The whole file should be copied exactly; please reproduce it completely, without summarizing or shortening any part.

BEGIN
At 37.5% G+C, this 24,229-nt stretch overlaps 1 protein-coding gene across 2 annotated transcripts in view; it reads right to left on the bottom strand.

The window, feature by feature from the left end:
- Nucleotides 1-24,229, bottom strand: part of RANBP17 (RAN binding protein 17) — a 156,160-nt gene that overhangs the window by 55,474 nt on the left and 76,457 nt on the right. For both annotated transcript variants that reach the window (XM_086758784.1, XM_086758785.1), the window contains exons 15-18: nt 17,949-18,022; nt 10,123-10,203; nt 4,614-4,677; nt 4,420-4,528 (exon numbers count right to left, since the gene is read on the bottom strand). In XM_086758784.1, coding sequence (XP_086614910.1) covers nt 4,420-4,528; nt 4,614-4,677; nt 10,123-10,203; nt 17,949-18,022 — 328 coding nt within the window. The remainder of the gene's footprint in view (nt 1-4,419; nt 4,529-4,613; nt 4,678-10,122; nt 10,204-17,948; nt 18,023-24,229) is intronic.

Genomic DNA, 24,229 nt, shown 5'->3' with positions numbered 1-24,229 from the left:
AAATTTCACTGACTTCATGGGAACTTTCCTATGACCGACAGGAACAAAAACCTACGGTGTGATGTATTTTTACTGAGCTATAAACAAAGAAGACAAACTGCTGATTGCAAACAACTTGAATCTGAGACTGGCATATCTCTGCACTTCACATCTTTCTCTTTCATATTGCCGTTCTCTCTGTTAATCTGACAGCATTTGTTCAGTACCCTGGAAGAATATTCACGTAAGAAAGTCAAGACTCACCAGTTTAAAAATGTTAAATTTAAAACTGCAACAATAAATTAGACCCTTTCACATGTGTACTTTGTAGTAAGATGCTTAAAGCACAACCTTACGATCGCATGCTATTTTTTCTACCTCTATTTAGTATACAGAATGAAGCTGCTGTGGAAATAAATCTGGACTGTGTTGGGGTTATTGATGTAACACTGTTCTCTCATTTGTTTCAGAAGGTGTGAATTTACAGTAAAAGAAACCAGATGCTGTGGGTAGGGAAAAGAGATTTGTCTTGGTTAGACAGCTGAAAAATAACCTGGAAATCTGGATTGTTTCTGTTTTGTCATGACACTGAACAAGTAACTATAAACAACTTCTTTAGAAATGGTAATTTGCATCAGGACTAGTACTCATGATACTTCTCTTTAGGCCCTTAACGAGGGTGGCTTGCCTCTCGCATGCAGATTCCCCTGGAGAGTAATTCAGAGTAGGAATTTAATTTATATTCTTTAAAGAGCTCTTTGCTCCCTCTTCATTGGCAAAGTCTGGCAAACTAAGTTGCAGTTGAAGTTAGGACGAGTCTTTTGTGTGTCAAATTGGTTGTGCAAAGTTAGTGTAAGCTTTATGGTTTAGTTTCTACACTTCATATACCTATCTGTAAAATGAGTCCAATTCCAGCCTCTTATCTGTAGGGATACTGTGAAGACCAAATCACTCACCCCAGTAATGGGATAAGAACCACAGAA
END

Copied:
At 37.5% G+C, this 24,229-nt stretch overlaps 1 protein-coding gene across 2 annotated transcripts in view; it reads right to left on the bottom strand.

The window, feature by feature from the left end:
- Nucleotides 1-24,229, bottom strand: part of RANBP17 (RAN binding protein 17) — a 156,160-nt gene that overhangs the window by 55,474 nt on the left and 76,457 nt on the right. For both annotated transcript variants that reach the window (XM_086758784.1, XM_086758785.1), the window contains exons 15-18: nt 17,949-18,022; nt 10,123-10,203; nt 4,614-4,677; nt 4,420-4,528 (exon numbers count right to left, since the gene is read on the bottom strand). In XM_086758784.1, coding sequence (XP_086614910.1) covers nt 4,420-4,528; nt 4,614-4,677; nt 10,123-10,203; nt 17,949-18,022 — 328 coding nt within the window. The remainder of the gene's footprint in view (nt 1-4,419; nt 4,529-4,613; nt 4,678-10,122; nt 10,204-17,948; nt 18,023-24,229) is intronic.

Genomic DNA, 24,229 nt, shown 5'->3' with positions numbered 1-24,229 from the left:
AAATTTCACTGACTTCATGGGAACTTTCCTATGACCGACAGGAACAAAAACCTACGGTGTGATGTATTTTTACTGAGCTATAAACAAAGAAGACAAACTGCTGATTGCAAACAACTTGAATCTGAGACTGGCATATCTCTGCACTTCACATCTTTCTCTTTCATATTGCCGTTCTCTCTGTTAATCTGACAGCATTTGTTCAGTACCCTGGAAGAATATTCACGTAAGAAAGTCAAGACTCACCAGTTTAAAAATGTTAAATTTAAAACTGCAACAATAAATTAGACCCTTTCACATGTGTACTTTGTAGTAAGATGCTTAAAGCACAACCTTACGATCGCATGCTATTTTTTCTACCTCTATTTAGTATACAGAATGAAGCTGCTGTGGAAATAAATCTGGACTGTGTTGGGGTTATTGATGTAACACTGTTCTCTCATTTGTTTCAGAAGGTGTGAATTTACAGTAAAAGAAACCAGATGCTGTGGGTAGGGAAAAGAGATTTGTCTTGGTTAGACAGCTGAAAAATAACCTGGAAATCTGGATTGTTTCTGTTTTGTCATGACACTGAACAAGTAACTATAAACAACTTCTTTAGAAATGGTAATTTGCATCAGGACTAGTACTCATGATACTTCTCTTTAGGCCCTTAACGAGGGTGGCTTGCCTCTCGCATGCAGATTCCCCTGGAGAGTAATTCAGAGTAGGAATTTAATTTATATTCTTTAAAGAGCTCTTTGCTCCCTCTTCATTGGCAAAGTCTGGCAAACTAAGTTGCAGTTGAAGTTAGGACGAGTCTTTTGTGTGTCAAATTGGTTGTGCAAAGTTAGTGTAAGCTTTATGGTTTAGTTTCTACACTTCATATACCTATCTGTAAAATGAGTCCAATTCCAGCCTCTTATCTGTAGGGATACTGTGAAGACCAAATCACTCACCCCAGTAATGGGATAAGAACCACAGAA